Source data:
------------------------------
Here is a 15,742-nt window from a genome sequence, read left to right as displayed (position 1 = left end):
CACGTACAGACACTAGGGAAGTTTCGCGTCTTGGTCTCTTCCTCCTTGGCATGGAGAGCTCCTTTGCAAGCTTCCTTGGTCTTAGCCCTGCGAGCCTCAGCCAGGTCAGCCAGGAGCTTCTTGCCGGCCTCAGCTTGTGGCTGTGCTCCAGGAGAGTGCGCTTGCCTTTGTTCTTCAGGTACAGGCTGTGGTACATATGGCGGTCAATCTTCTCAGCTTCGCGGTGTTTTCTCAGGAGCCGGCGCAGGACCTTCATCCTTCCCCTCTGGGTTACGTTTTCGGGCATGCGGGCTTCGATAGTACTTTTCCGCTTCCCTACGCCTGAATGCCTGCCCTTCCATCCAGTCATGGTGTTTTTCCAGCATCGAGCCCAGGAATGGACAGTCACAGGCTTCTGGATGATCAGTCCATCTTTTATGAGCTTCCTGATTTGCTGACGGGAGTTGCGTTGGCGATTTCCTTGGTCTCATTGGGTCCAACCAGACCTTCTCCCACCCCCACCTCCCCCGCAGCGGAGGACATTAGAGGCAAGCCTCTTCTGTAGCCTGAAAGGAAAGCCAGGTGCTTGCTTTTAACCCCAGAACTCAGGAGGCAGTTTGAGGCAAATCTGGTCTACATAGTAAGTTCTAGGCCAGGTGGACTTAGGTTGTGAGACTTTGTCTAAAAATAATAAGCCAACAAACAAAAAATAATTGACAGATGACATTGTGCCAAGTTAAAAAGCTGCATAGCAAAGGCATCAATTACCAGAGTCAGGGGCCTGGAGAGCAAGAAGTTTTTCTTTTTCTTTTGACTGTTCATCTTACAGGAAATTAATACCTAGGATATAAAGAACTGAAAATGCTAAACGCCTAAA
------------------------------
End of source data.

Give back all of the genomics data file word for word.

Here is a 15,742-nt window from a genome sequence, read left to right as displayed (position 1 = left end):
CACGTACAGACACTAGGGAAGTTTCGCGTCTTGGTCTCTTCCTCCTTGGCATGGAGAGCTCCTTTGCAAGCTTCCTTGGTCTTAGCCCTGCGAGCCTCAGCCAGGTCAGCCAGGAGCTTCTTGCCGGCCTCAGCTTGTGGCTGTGCTCCAGGAGAGTGCGCTTGCCTTTGTTCTTCAGGTACAGGCTGTGGTACATATGGCGGTCAATCTTCTCAGCTTCGCGGTGTTTTCTCAGGAGCCGGCGCAGGACCTTCATCCTTCCCCTCTGGGTTACGTTTTCGGGCATGCGGGCTTCGATAGTACTTTTCCGCTTCCCTACGCCTGAATGCCTGCCCTTCCATCCAGTCATGGTGTTTTTCCAGCATCGAGCCCAGGAATGGACAGTCACAGGCTTCTGGATGATCAGTCCATCTTTTATGAGCTTCCTGATTTGCTGACGGGAGTTGCGTTGGCGATTTCCTTGGTCTCATTGGGTCCAACCAGACCTTCTCCCACCCCCACCTCCCCCGCAGCGGAGGACATTAGAGGCAAGCCTCTTCTGTAGCCTGAAAGGAAAGCCAGGTGCTTGCTTTTAACCCCAGAACTCAGGAGGCAGTTTGAGGCAAATCTGGTCTACATAGTAAGTTCTAGGCCAGGTGGACTTAGGTTGTGAGACTTTGTCTAAAAATAATAAGCCAACAAACAAAAAATAATTGACAGATGACATTGTGCCAAGTTAAAAAGCTGCATAGCAAAGGCATCAATTACCAGAGTCAGGGGCCTGGAGAGCAAGAAGTTTTTCTTTTTCTTTTGACTGTTCATCTTACAGGAAATTAATACCTAGGATATAAAGAACTGAAAATGCTAAACGCCTAAA